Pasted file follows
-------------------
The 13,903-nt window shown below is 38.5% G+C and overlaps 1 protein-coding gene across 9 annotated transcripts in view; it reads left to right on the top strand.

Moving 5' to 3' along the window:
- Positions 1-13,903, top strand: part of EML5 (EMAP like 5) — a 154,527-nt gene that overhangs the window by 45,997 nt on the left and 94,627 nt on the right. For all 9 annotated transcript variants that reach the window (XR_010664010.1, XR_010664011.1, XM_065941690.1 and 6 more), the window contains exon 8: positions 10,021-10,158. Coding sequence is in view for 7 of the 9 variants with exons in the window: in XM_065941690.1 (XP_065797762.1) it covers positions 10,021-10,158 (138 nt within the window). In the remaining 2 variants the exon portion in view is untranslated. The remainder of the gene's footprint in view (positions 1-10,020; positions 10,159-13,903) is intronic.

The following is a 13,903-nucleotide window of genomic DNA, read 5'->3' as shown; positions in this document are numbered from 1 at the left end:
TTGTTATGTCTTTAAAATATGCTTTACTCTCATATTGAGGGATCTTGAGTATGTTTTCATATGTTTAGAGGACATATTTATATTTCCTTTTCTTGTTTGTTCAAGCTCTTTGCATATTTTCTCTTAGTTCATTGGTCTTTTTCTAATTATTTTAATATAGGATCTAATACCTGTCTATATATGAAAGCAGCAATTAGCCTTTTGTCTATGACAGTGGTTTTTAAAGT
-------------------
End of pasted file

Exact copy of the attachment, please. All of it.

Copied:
The 13,903-nt window shown below is 38.5% G+C and overlaps 1 protein-coding gene across 9 annotated transcripts in view; it reads left to right on the top strand.

Moving 5' to 3' along the window:
- Positions 1-13,903, top strand: part of EML5 (EMAP like 5) — a 154,527-nt gene that overhangs the window by 45,997 nt on the left and 94,627 nt on the right. For all 9 annotated transcript variants that reach the window (XR_010664010.1, XR_010664011.1, XM_065941690.1 and 6 more), the window contains exon 8: positions 10,021-10,158. Coding sequence is in view for 7 of the 9 variants with exons in the window: in XM_065941690.1 (XP_065797762.1) it covers positions 10,021-10,158 (138 nt within the window). In the remaining 2 variants the exon portion in view is untranslated. The remainder of the gene's footprint in view (positions 1-10,020; positions 10,159-13,903) is intronic.

The following is a 13,903-nucleotide window of genomic DNA, read 5'->3' as shown; positions in this document are numbered from 1 at the left end:
TTGTTATGTCTTTAAAATATGCTTTACTCTCATATTGAGGGATCTTGAGTATGTTTTCATATGTTTAGAGGACATATTTATATTTCCTTTTCTTGTTTGTTCAAGCTCTTTGCATATTTTCTCTTAGTTCATTGGTCTTTTTCTAATTATTTTAATATAGGATCTAATACCTGTCTATATATGAAAGCAGCAATTAGCCTTTTGTCTATGACAGTGGTTTTTAAAGT